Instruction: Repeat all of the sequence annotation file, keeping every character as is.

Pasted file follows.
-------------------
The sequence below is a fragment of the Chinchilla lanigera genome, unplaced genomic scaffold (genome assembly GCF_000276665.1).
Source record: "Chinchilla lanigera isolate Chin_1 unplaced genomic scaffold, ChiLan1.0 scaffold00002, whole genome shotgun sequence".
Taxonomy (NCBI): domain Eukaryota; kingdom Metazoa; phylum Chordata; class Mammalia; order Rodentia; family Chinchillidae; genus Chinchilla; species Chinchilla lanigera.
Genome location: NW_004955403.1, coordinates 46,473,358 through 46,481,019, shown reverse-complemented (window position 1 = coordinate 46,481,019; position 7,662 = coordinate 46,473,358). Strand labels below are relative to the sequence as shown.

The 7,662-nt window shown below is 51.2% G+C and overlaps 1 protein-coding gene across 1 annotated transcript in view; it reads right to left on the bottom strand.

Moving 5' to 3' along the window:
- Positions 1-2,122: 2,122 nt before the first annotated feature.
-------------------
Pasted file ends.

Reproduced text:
The sequence below is a fragment of the Chinchilla lanigera genome, unplaced genomic scaffold (genome assembly GCF_000276665.1).
Source record: "Chinchilla lanigera isolate Chin_1 unplaced genomic scaffold, ChiLan1.0 scaffold00002, whole genome shotgun sequence".
Taxonomy (NCBI): domain Eukaryota; kingdom Metazoa; phylum Chordata; class Mammalia; order Rodentia; family Chinchillidae; genus Chinchilla; species Chinchilla lanigera.
Genome location: NW_004955403.1, coordinates 46,473,358 through 46,481,019, shown reverse-complemented (window position 1 = coordinate 46,481,019; position 7,662 = coordinate 46,473,358). Strand labels below are relative to the sequence as shown.

The 7,662-nt window shown below is 51.2% G+C and overlaps 1 protein-coding gene across 1 annotated transcript in view; it reads right to left on the bottom strand.

Moving 5' to 3' along the window:
- Positions 1-2,122: 2,122 nt before the first annotated feature.